On Wednesday, I heard a domestic disturbance outside of my window. Although I should have been studying for my Czech test the next day, I could not resist listening to what was happening. Apparently, an English speaking man was upset that there were construction workers outside doing their jobs. Perhaps it was too noisy or they were in his way, I’m not quite sure. He was getting in their faces, and, trying to do their jobs, they pushed him out of the way. Apparently, he fell into his wife, and, in the process, she was pushed as well. The man became quite upset and started to call the workers “animals”. Obviously, they had no idea what he was saying, but he continued to yell at them. He called the police, and when they arrived, there was obviously nothing they could do. The workers were only doing their jobs, and it was clearly not their fault. The English speaker would not have this. He yelled at the policemen, speaking single words like “man”, “push”, “punish”, “animals”, etc as if saying isolated nouns would be more comprehensible than complete sentences. Every once in a while, he would throw in a Czech word, but his method of trying to explain the situation was ridiculous. He kept yelling at the pusher “You, HUMAN!” apparently trying to tell him to act like a person and not push people. Looking at the scene from above, it was obvious who the real animal was.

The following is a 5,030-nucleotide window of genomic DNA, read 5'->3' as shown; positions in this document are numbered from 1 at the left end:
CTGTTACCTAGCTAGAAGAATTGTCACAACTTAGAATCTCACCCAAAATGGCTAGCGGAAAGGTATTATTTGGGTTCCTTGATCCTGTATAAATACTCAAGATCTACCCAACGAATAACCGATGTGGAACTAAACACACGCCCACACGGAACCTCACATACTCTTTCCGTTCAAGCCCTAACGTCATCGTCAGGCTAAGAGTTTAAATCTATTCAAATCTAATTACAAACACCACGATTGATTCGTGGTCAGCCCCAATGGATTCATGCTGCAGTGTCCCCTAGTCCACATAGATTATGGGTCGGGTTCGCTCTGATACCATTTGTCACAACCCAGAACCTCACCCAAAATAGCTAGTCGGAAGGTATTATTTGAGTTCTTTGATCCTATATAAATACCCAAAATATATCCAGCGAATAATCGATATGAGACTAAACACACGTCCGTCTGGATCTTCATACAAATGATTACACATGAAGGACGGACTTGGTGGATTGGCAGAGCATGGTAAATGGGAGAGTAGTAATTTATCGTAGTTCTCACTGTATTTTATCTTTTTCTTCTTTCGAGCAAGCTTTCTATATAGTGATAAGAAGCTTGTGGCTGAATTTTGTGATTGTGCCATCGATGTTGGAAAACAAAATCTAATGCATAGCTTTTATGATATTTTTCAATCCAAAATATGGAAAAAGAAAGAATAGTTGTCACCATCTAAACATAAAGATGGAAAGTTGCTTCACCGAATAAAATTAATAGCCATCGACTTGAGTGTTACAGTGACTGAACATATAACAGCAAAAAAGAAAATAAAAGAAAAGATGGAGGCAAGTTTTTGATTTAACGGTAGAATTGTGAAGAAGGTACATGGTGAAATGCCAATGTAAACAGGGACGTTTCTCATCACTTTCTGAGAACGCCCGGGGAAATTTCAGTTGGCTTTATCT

Situations like this highlight the arrogance of us “Americans”. I use quotes because the term itself is arrogant. We use this word that applies to two continents, not just fifty states. The word itself describes the typical “American”. Our exaggerated sense of importance and belief that we are always right is what makes other people look at us in distaste. The man’s refusal to try to speak civilly with the police men in Czech and his continued behavior toward the construction makers gave me a bad taste in my mouth. I know that his behavior gives all citizens from the United States a bad name. Luckily, I knew enough Czech to tell the construction workers that I agreed with them, but can my small act toward solidarity make up for the behavior that I have frequently witnessed in my fellow countrymen?